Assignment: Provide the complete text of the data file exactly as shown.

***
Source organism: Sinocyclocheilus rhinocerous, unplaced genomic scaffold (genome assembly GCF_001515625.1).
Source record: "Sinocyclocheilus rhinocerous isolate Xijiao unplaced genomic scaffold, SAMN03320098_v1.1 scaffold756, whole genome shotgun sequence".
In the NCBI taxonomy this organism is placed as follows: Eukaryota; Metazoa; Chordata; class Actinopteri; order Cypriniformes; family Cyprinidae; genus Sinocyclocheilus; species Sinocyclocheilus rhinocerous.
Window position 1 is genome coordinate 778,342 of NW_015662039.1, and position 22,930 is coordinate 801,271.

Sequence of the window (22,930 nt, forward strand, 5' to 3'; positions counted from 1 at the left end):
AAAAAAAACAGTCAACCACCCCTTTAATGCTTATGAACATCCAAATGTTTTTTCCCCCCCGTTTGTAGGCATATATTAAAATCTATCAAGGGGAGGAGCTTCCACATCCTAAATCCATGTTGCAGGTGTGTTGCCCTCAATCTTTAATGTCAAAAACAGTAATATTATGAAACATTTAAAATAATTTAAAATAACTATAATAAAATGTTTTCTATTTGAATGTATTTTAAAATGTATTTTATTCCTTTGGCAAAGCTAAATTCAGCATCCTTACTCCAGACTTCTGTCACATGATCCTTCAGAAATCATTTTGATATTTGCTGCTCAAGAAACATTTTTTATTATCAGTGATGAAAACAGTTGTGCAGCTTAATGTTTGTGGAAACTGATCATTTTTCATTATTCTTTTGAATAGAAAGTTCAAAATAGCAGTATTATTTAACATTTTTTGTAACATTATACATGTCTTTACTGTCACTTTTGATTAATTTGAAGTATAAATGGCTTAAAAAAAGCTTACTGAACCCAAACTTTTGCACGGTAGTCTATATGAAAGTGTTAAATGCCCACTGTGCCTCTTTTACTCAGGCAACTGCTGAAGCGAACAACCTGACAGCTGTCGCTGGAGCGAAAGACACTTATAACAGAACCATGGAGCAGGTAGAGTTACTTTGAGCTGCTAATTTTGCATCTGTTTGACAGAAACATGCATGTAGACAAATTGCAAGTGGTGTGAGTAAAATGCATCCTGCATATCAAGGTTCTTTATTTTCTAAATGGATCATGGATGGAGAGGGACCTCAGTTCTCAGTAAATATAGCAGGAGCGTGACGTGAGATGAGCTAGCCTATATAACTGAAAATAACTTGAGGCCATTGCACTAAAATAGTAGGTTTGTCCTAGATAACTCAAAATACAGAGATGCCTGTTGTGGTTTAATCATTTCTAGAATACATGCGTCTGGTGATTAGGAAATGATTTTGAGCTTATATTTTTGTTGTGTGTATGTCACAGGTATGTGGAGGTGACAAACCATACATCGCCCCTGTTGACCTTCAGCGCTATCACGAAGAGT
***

Source organism: Sinocyclocheilus rhinocerous, unplaced genomic scaffold (genome assembly GCF_001515625.1).
Source record: "Sinocyclocheilus rhinocerous isolate Xijiao unplaced genomic scaffold, SAMN03320098_v1.1 scaffold756, whole genome shotgun sequence".
In the NCBI taxonomy this organism is placed as follows: Eukaryota; Metazoa; Chordata; class Actinopteri; order Cypriniformes; family Cyprinidae; genus Sinocyclocheilus; species Sinocyclocheilus rhinocerous.
Window position 1 is genome coordinate 778,342 of NW_015662039.1, and position 22,930 is coordinate 801,271.

Sequence of the window (22,930 nt, forward strand, 5' to 3'; positions counted from 1 at the left end):
AAAAAAAACAGTCAACCACCCCTTTAATGCTTATGAACATCCAAATGTTTTTTCCCCCCCGTTTGTAGGCATATATTAAAATCTATCAAGGGGAGGAGCTTCCACATCCTAAATCCATGTTGCAGGTGTGTTGCCCTCAATCTTTAATGTCAAAAACAGTAATATTATGAAACATTTAAAATAATTTAAAATAACTATAATAAAATGTTTTCTATTTGAATGTATTTTAAAATGTATTTTATTCCTTTGGCAAAGCTAAATTCAGCATCCTTACTCCAGACTTCTGTCACATGATCCTTCAGAAATCATTTTGATATTTGCTGCTCAAGAAACATTTTTTATTATCAGTGATGAAAACAGTTGTGCAGCTTAATGTTTGTGGAAACTGATCATTTTTCATTATTCTTTTGAATAGAAAGTTCAAAATAGCAGTATTATTTAACATTTTTTGTAACATTATACATGTCTTTACTGTCACTTTTGATTAATTTGAAGTATAAATGGCTTAAAAAAAGCTTACTGAACCCAAACTTTTGCACGGTAGTCTATATGAAAGTGTTAAATGCCCACTGTGCCTCTTTTACTCAGGCAACTGCTGAAGCGAACAACCTGACAGCTGTCGCTGGAGCGAAAGACACTTATAACAGAACCATGGAGCAGGTAGAGTTACTTTGAGCTGCTAATTTTGCATCTGTTTGACAGAAACATGCATGTAGACAAATTGCAAGTGGTGTGAGTAAAATGCATCCTGCATATCAAGGTTCTTTATTTTCTAAATGGATCATGGATGGAGAGGGACCTCAGTTCTCAGTAAATATAGCAGGAGCGTGACGTGAGATGAGCTAGCCTATATAACTGAAAATAACTTGAGGCCATTGCACTAAAATAGTAGGTTTGTCCTAGATAACTCAAAATACAGAGATGCCTGTTGTGGTTTAATCATTTCTAGAATACATGCGTCTGGTGATTAGGAAATGATTTTGAGCTTATATTTTTGTTGTGTGTATGTCACAGGTATGTGGAGGTGACAAACCATACATCGCCCCTGTTGACCTTCAGCGCTATCACGAAGAGT